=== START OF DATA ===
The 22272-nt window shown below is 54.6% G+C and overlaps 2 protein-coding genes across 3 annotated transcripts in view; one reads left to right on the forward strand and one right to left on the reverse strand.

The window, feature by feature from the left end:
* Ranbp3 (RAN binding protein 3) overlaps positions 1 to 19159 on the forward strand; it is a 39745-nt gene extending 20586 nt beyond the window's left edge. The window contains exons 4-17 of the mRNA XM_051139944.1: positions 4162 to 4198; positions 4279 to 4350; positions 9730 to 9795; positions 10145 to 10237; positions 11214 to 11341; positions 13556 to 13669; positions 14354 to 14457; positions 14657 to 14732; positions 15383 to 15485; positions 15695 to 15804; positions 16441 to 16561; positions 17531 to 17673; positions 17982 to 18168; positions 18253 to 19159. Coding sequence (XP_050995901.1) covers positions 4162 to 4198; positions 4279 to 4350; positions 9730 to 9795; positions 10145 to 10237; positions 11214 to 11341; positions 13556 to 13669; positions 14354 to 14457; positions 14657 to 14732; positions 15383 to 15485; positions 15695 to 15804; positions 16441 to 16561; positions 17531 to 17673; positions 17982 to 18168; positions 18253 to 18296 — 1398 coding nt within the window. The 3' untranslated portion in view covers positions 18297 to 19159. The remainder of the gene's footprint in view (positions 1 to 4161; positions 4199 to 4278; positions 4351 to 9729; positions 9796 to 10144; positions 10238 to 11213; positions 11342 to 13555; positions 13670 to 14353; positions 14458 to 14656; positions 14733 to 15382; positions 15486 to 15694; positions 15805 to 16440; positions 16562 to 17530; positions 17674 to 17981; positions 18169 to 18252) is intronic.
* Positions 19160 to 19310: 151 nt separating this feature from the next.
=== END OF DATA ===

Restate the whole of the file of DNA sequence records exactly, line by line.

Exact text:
The 22272-nt window shown below is 54.6% G+C and overlaps 2 protein-coding genes across 3 annotated transcripts in view; one reads left to right on the forward strand and one right to left on the reverse strand.

The window, feature by feature from the left end:
* Ranbp3 (RAN binding protein 3) overlaps positions 1 to 19159 on the forward strand; it is a 39745-nt gene extending 20586 nt beyond the window's left edge. The window contains exons 4-17 of the mRNA XM_051139944.1: positions 4162 to 4198; positions 4279 to 4350; positions 9730 to 9795; positions 10145 to 10237; positions 11214 to 11341; positions 13556 to 13669; positions 14354 to 14457; positions 14657 to 14732; positions 15383 to 15485; positions 15695 to 15804; positions 16441 to 16561; positions 17531 to 17673; positions 17982 to 18168; positions 18253 to 19159. Coding sequence (XP_050995901.1) covers positions 4162 to 4198; positions 4279 to 4350; positions 9730 to 9795; positions 10145 to 10237; positions 11214 to 11341; positions 13556 to 13669; positions 14354 to 14457; positions 14657 to 14732; positions 15383 to 15485; positions 15695 to 15804; positions 16441 to 16561; positions 17531 to 17673; positions 17982 to 18168; positions 18253 to 18296 — 1398 coding nt within the window. The 3' untranslated portion in view covers positions 18297 to 19159. The remainder of the gene's footprint in view (positions 1 to 4161; positions 4199 to 4278; positions 4351 to 9729; positions 9796 to 10144; positions 10238 to 11213; positions 11342 to 13555; positions 13670 to 14353; positions 14458 to 14656; positions 14733 to 15382; positions 15486 to 15694; positions 15805 to 16440; positions 16562 to 17530; positions 17674 to 17981; positions 18169 to 18252) is intronic.
* Positions 19160 to 19310: 151 nt separating this feature from the next.